In October 2005 the local time in Buenos Aires is GMT-3.
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Remember that in the southern hemisphere seasons are the opposite to those in the northern hemisphere. In general, the summer is the best time to visit Patagonia and the Southern Andes because of the mild temperatures and long days. Wintertime is recommended for travelling to the North and Northwest as rains are less frequent and tropical temperatures drop a few degrees. Autumn and spring are marvelous in Buenos Aires, Cuyo and the pre-mountain range areas of La Rioja and Catamarca.
The climate of Buenos Aires is mild all year round. The mean annual temperature is 18º C (64.4º F), making extremely hot and cold days very infrequent. Thus, visitors can enjoy walking around the city in any season. July is the coldest month. Although frosts are rare, a woolen coat, a jacket or an overcoat and a scarf will be required when going out. Rains are more frequent in autumn and spring (from March to June and from September to December, respectively). They are mild or last a short time, thus activities are not hampered and people usually go out with an umbrella or a raincoat. In the sunny days of autumn and spring, mornings are slightly cold; the temperature rises at midday and drops again at night.
See forecast for current information
The current unit in Argentina is the Argentine Peso (ARS or $).
Until January of 2002, one peso equaled one U.S. dollar and this value was established by the Law of Conversion. As of that date, such law was abolished and the peso began to fluctuate in the market, thus, causing the quoted price to change on a daily basis.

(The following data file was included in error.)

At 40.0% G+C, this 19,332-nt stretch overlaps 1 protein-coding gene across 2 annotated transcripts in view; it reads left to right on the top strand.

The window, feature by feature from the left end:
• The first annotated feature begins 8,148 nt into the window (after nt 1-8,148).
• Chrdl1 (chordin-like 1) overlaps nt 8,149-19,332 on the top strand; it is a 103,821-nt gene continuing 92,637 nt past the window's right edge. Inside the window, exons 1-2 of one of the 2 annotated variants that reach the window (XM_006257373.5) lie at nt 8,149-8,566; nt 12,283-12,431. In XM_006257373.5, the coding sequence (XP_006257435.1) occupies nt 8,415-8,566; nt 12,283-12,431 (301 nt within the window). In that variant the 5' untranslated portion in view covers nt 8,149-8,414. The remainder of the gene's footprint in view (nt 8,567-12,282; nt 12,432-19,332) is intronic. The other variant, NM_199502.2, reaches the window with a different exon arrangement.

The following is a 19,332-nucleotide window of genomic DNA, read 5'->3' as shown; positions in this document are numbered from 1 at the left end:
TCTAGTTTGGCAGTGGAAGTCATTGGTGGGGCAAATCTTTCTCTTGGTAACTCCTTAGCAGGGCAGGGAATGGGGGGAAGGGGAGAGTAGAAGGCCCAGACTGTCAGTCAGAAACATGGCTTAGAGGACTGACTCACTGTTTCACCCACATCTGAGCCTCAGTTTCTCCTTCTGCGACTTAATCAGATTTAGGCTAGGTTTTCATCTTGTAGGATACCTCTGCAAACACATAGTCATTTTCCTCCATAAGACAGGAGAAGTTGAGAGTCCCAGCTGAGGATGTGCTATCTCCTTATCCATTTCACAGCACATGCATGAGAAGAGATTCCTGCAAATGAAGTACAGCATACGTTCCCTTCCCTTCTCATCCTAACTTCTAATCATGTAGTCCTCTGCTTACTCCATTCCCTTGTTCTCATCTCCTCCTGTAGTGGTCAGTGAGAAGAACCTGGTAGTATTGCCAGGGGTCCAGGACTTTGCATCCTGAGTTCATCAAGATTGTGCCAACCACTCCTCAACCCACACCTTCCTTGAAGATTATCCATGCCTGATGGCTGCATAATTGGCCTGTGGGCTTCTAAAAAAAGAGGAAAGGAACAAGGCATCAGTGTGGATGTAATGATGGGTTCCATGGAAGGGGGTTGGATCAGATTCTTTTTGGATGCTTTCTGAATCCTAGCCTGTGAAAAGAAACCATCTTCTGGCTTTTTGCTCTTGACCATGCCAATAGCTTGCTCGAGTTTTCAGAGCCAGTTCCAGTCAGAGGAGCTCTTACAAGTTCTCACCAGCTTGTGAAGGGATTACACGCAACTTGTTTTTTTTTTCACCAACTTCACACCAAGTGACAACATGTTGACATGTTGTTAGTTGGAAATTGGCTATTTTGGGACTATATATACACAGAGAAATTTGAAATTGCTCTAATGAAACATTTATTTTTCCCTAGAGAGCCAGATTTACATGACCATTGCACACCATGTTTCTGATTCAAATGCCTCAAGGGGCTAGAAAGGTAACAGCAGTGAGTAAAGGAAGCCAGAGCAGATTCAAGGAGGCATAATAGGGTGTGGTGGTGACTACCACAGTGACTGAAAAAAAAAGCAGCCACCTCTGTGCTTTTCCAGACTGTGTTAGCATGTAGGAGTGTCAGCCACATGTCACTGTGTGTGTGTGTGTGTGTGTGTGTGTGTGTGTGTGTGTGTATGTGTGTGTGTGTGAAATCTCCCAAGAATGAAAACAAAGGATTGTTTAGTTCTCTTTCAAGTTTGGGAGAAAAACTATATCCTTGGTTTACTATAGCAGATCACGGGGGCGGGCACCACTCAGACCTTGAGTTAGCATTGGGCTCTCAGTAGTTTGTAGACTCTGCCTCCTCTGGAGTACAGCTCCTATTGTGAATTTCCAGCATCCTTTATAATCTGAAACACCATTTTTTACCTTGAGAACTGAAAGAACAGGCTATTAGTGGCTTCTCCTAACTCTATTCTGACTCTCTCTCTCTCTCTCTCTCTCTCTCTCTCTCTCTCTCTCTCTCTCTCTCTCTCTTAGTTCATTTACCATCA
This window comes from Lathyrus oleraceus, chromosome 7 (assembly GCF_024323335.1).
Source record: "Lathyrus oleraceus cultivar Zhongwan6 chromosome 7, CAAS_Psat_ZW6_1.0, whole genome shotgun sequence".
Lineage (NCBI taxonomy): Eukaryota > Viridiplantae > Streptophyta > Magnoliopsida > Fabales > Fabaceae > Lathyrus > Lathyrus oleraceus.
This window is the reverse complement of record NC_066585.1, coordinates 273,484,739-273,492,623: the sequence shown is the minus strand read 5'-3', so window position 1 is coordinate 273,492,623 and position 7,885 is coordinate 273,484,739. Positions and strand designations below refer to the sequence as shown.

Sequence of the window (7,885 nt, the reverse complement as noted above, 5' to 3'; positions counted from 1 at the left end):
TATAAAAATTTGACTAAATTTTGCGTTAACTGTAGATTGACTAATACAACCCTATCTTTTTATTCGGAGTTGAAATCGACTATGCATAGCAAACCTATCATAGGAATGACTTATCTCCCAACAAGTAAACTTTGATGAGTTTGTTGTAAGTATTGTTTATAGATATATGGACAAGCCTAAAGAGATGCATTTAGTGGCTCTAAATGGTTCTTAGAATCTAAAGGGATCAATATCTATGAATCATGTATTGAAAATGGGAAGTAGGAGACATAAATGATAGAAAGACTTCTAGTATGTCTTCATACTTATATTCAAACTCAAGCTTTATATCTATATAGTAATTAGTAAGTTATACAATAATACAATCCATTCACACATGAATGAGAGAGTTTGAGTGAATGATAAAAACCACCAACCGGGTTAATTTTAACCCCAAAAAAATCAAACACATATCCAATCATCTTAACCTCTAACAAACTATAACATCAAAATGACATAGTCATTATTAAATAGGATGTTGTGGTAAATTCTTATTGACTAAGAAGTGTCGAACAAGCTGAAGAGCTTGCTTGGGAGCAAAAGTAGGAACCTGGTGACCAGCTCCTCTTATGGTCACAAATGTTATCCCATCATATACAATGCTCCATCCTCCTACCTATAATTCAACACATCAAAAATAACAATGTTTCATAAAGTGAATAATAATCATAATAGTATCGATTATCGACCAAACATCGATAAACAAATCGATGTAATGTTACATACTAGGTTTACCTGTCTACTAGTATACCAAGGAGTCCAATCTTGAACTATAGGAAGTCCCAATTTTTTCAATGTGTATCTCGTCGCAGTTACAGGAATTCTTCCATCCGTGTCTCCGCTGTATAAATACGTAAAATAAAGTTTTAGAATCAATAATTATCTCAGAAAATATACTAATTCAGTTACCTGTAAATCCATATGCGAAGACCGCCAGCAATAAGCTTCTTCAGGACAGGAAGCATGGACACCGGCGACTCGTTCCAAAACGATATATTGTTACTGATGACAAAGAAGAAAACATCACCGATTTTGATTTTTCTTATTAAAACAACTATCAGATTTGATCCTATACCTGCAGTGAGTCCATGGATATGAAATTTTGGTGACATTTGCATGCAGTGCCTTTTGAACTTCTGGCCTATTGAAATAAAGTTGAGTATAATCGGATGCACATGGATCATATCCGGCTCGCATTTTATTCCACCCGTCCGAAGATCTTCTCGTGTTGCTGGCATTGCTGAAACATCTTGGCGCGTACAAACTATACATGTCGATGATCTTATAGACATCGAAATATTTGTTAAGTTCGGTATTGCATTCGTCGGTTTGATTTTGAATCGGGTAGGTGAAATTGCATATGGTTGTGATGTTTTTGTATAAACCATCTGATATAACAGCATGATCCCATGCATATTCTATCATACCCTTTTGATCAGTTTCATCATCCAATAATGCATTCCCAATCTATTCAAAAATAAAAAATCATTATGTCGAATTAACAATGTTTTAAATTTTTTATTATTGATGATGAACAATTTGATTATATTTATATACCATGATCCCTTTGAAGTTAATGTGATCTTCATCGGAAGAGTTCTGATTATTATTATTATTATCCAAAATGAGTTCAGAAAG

This new economic standard, which involved a considerable devaluation of the Argentine currency, makes this country an attractive destination not only for its natural beauty, but also now for its very accessible prices to foreign tourists.
Some of the larger shops in Buenos Aires usually accept traveler checks, but it is unlikely in the smaller stores or shops; in which case you will need to cash them in banks or a Money Exchange Office (called ?Casa de Cambio?).
Cash withdrawal machines (ATM), banks and exchange offices are available city-wide. Well-known credit cards (Visa, American Express, MasterCard and Diners Club) are accepted in hotels, most of the restaurants and shops.
You can exchange money in hotels, banks and money exchange offices. Banks may offer a more convenient exchange rate, although the procedure could take longer. Undoubtedly, the easiest foreign currency to exchange is the U.S. dollar (USD), thus, making it convenient to first exchange your money to dollars in your country. Even though many places accept payment in dollars, it is always good to carry Argentine pesos at all times. This is essential when traveling to more remote provinces and areas.
For information on exchange rates check:
Electric power in Argentina is 220 volt, 50-cycle alternating current. Power outlets have 2 cylindrical holes or 2 flat holes with ground connection. It is convenient to bring an adaptor for these outlets to use your electric devices without problems.
Vaccination is neither obligatory nor necessary to visit Buenos Aires since the city is safe from the sanitary viewpoint. The public water supply is reliable. Public hospitals - available for tourists ? offer a 24-hour emergency service, without charge. Argentine physicians are considered excellent professionals worldwide. The ambulance emergency service (SAME) is also for free.
10% of the amount of the check is usually left in cafeterias and restaurants. Doormen, porters, and ushers in cinemas and theatres are also generally tipped.
Most of the information presented on this page was based on the three following web pages:
They are strongly recommended for foreigners who will visit Argentina and would like to obtain additional information about this country.